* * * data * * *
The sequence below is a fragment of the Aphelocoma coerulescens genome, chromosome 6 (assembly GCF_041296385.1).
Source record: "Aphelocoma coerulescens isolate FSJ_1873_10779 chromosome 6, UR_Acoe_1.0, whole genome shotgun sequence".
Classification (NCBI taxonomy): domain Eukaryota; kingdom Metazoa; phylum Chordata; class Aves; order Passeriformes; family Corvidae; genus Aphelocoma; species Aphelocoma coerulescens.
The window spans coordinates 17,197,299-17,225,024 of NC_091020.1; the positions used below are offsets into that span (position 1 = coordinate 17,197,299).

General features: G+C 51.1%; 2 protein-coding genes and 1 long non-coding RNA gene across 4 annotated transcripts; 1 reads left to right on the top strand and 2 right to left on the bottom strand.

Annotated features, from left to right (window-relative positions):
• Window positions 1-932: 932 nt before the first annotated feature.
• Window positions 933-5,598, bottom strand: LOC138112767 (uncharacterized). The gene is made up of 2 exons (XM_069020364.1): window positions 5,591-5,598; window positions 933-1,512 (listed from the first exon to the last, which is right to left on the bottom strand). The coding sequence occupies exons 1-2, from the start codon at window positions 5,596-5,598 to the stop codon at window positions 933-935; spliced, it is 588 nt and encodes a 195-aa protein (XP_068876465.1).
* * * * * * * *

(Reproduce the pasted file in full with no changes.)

The sequence below is a fragment of the Aphelocoma coerulescens genome, chromosome 6 (assembly GCF_041296385.1).
Source record: "Aphelocoma coerulescens isolate FSJ_1873_10779 chromosome 6, UR_Acoe_1.0, whole genome shotgun sequence".
Classification (NCBI taxonomy): domain Eukaryota; kingdom Metazoa; phylum Chordata; class Aves; order Passeriformes; family Corvidae; genus Aphelocoma; species Aphelocoma coerulescens.
The window spans coordinates 17,197,299-17,225,024 of NC_091020.1; the positions used below are offsets into that span (position 1 = coordinate 17,197,299).

General features: G+C 51.1%; 2 protein-coding genes and 1 long non-coding RNA gene across 4 annotated transcripts; 1 reads left to right on the top strand and 2 right to left on the bottom strand.

Annotated features, from left to right (window-relative positions):
• Window positions 1-932: 932 nt before the first annotated feature.
• Window positions 933-5,598, bottom strand: LOC138112767 (uncharacterized). The gene is made up of 2 exons (XM_069020364.1): window positions 5,591-5,598; window positions 933-1,512 (listed from the first exon to the last, which is right to left on the bottom strand). The coding sequence occupies exons 1-2, from the start codon at window positions 5,596-5,598 to the stop codon at window positions 933-935; spliced, it is 588 nt and encodes a 195-aa protein (XP_068876465.1).